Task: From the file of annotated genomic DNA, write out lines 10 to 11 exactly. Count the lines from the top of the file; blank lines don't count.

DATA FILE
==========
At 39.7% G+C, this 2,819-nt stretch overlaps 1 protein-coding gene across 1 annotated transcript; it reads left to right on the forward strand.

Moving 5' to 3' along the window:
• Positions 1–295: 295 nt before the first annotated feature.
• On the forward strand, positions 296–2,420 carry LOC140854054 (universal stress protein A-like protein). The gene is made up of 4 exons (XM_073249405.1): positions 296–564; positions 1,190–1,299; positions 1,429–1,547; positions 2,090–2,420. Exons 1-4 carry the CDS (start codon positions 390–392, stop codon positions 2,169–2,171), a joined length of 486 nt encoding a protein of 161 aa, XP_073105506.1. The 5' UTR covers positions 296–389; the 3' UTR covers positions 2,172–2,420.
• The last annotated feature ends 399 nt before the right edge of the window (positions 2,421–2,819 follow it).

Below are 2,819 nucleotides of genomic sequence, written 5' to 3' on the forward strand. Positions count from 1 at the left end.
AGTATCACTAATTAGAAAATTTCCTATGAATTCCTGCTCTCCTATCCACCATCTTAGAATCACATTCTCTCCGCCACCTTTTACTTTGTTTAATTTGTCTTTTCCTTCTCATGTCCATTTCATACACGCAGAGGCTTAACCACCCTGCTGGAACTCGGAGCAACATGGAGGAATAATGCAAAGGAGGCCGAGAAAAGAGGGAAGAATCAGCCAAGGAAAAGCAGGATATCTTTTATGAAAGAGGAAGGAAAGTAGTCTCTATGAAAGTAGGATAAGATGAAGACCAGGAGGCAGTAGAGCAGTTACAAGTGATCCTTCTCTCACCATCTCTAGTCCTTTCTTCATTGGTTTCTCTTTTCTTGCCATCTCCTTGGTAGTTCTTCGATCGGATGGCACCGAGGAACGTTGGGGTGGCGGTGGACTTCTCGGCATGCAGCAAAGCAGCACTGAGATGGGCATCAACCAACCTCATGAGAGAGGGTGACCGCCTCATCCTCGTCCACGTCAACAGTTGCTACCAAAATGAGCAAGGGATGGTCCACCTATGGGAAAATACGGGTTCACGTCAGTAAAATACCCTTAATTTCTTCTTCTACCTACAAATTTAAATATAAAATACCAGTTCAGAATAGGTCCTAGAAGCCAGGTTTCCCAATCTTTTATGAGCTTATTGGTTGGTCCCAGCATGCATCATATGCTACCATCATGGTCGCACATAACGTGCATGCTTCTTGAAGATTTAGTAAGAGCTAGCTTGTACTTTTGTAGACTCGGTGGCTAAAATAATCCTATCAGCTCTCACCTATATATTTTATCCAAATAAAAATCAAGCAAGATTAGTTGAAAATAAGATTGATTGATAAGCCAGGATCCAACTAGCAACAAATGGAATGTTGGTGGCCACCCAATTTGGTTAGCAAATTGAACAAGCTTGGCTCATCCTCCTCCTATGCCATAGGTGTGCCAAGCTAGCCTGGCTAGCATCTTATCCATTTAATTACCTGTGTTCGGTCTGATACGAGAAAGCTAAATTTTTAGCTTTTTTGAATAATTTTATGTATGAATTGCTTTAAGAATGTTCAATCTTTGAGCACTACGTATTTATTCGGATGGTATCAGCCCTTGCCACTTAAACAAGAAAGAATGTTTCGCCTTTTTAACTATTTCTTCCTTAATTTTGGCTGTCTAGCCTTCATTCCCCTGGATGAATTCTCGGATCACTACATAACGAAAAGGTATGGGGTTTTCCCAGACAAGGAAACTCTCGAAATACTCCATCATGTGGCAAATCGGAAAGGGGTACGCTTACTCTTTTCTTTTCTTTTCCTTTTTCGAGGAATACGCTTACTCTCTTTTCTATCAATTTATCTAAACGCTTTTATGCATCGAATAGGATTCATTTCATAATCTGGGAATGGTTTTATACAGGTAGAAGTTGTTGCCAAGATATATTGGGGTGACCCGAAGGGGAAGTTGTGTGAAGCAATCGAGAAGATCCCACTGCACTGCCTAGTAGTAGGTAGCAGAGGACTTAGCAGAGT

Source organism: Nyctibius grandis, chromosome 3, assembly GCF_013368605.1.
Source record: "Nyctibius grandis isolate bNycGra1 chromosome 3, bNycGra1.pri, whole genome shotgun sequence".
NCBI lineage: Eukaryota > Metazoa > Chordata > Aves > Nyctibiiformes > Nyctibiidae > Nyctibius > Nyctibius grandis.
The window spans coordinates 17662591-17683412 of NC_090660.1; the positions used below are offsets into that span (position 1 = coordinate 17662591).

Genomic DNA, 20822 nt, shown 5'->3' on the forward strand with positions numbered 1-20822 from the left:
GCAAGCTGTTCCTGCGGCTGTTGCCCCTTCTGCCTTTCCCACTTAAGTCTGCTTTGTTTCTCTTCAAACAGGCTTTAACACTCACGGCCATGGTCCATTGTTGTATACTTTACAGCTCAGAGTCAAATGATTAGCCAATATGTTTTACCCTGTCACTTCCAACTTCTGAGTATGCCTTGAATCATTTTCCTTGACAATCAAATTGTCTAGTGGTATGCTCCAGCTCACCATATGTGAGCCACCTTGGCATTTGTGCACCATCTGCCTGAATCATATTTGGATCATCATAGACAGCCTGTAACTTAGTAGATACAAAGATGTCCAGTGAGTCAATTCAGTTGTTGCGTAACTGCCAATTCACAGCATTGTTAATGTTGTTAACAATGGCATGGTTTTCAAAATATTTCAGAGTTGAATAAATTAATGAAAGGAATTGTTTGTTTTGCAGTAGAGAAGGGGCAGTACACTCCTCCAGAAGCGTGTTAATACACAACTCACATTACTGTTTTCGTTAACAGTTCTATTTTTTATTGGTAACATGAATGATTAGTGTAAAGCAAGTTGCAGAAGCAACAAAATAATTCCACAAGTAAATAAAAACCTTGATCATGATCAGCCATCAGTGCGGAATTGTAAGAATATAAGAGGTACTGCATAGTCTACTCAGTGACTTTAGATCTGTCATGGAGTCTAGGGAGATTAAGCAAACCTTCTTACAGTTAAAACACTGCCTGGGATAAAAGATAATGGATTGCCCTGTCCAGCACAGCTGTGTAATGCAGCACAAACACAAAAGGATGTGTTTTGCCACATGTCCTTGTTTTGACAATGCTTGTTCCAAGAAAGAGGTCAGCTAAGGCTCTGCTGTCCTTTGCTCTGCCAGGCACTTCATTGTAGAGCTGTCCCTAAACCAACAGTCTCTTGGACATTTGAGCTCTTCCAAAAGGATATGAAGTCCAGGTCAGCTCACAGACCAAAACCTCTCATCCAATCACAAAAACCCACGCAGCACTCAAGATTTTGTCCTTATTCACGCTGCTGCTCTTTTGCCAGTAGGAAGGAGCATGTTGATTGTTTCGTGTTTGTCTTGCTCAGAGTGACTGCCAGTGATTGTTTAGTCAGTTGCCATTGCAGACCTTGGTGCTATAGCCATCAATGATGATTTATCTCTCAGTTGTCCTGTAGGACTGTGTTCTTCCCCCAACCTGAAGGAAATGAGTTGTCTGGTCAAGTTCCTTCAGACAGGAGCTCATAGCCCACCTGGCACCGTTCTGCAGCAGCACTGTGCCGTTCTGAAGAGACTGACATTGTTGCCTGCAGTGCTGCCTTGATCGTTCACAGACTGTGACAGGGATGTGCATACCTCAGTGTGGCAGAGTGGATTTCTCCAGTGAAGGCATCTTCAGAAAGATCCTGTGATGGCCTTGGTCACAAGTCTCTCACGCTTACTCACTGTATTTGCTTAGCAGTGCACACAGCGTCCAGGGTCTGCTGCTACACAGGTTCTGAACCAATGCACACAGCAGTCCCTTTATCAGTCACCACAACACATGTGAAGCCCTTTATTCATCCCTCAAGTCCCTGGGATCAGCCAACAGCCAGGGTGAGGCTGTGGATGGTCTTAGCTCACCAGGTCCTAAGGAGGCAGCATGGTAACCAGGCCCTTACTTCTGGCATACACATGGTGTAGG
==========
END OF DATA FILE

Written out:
NCBI lineage: Eukaryota > Metazoa > Chordata > Aves > Nyctibiiformes > Nyctibiidae > Nyctibius > Nyctibius grandis.
The window spans coordinates 17662591-17683412 of NC_090660.1; the positions used below are offsets into that span (position 1 = coordinate 17662591).